Imagine that in front of you stood a door, and I told you that on passing through this door you would be transported 160 million year into the past to the age of dinosaurs, you would say that I have lost my mind wouldn’t you? However, Renzo Piano would disagree with you, and so would I.

I have always been fascinated by immersive experiences, the Eden project in Cornwall being a fine example, and it would seem that one of the aspects which make them so enchanting is their collaboration with superlative architecture and interior design. The Eden project consist of two vast biomes designed using the concept of bio-mimicry which gives them their distinct bubble shape. This focus on bio-mimicry has facilitated a huge saving in weight and cost due to resource efficiency, in fact the resulting superstructure of the biomes weigh less than the air they contain. Because of the lightweight nature of the ETFE membrane used to create the hexagonal panels, the steel frame was therefore smaller meaning that the resulting structure as a whole let more light in. When viewed from the ground, amidst the dense rainforest and humid air, the relative ease in which your mind gets lost in this enchanting world is astonishing. The only reminder of the outside world coming when your eye is drawn upwards by the towering trees to a gap in the canopy which shows a fanciful hexagonal pattern soaring above you, for some reason the Hunger Games springs to mind.

When people ask me what form truly brilliant architecture comes in I tell them that for a piece of architecture to be truly brilliant, the form which it assumes is extraneous, more importantly therefore is a buildings ability to invoke emotion and feeling; something which when done well can have a profoundly personal effect on those who visit it. Which is partly the reason why I believe architects such as Daniel Libeskind have received so much recognition for buildings such as the Jewish museum in Berlin, a building which cannot possibly be understood from its external appearance, but by the ineluctable emotional connection with the buildings interior spaces. In my opinion a utilitarian building designed solely for either financial or practical reasons cannot possibly be classed as architecture, this distinction should be reserved for buildings which are designed with the primary intention of provoking feelings in those who visit them. This is the reason for my appreciation of immersive architecture.

JurassicaSaying this, due for completion in 2021 is what will be the worlds largest immersive Jurassic experience, known as ‘Jurassica’, designed by Renzo Piano. Unlike the Eden project, the environment contained within this space is not a replica of an already existing global ecosystem, but a replica of an ecosystem unfamiliar to the human race, that of the Jurassic period. A huge roof structure will cover a 250,000 cubic metre quarry in Portland England, and beneath this roof will exist a Jurassic world complete with animatronic moving replicas of the fauna from this period, on both land and in water. The location of Jurassica will be ideally located in close proximity to the Jurassic coastline, a place where much of the research and collection of prehistoric fossils currently operates, and will provide a much needed visual aid to assist in the education and experience of this fascinating period of time.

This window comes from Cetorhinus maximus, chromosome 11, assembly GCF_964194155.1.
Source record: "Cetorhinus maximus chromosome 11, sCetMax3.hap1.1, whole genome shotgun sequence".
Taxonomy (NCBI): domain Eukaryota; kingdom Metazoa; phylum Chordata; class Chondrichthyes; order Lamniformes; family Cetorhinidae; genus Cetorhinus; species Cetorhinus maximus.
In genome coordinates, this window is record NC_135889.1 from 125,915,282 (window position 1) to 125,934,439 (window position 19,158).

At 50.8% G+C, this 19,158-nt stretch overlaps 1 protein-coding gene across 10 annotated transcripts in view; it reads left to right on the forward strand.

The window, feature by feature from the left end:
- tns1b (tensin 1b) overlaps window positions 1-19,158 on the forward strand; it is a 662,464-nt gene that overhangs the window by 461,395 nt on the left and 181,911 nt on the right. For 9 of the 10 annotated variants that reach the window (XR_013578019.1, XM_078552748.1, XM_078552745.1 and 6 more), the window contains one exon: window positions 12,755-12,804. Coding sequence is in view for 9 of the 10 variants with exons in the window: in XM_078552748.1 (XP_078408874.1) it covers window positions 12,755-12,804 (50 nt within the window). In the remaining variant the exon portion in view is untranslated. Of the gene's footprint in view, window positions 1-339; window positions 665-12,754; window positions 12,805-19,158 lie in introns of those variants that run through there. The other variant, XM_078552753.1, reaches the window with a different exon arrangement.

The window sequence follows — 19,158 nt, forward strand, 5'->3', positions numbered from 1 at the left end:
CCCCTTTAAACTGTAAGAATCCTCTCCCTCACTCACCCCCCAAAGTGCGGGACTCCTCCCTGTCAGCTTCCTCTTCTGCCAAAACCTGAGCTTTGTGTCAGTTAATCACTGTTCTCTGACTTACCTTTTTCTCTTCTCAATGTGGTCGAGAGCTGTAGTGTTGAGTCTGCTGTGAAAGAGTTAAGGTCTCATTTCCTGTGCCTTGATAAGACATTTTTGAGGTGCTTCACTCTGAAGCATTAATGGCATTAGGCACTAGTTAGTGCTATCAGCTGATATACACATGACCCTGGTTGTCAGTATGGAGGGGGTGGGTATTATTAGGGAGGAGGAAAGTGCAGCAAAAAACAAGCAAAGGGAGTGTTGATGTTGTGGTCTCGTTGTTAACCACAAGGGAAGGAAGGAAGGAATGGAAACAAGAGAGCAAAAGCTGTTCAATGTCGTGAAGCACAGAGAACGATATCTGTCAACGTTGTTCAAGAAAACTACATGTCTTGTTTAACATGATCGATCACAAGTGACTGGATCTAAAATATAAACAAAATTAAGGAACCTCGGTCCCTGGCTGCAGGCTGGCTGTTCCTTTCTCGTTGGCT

Jurassica 2

The aim of the project is to not only to create the largest Jurassic experience, but to ensure that it is also the most accurate representation of this long lost time. The project has already attracted many distinguished figures in support such as Sir David Attenborough.

Immersive architectural environments can be very easy to achieve on a small scale, it is however far more difficult to achieve on a larger scale. The Eden project is a fine example of how immersive environments can be extremely captivating places to experience because the architectural forms employed are intended to focus our attention on their contents, while producing an external appearance which draws us in. Jurassica certainly seems to tick all of the boxes in this sense, which promises that we may soon be experiencing a truly magnificent immersive space not only because of its educational nature, but also because of it’s fantastic architectural prowess.

I look forward to the day when we can all pass through the door standing in front of us, and immerse ourselves in history.

By Edward Powe – Stage 2 BA (Hons) Architecture

Image credit – Renzo Piano Building Workshop and Jurassica 2014 
http://www.jurassica.org/

Student Profile – Srimathi Aiyer

shrimpySrimathi Aiyer

5th Year Master in Architecture (MArch) Student

I was brought up in Stratford, East London, with a family originating from South India. I discovered I was into illustration from an early age and I still draw cartoons as a hobby to this day in my spare time. I get most of my inspiration for anything creative I do from film, animation and world travel.

Why did you choose KSA? 

I am impressed that KSA has increasingly gained recognition both in the league tables and general word of mouth as a school with a wide curriculum that covers design, technology and cultural aspects. I feel the modules being taught covers the essentials needed, without it completely focusing on the artistic or theoretical side alone; therefore that broad range of teaching is what convinced me to join KSA. Canterbury is also a beautiful place to live in and there are easy travel links toLondon and other neighbouring towns in Kent.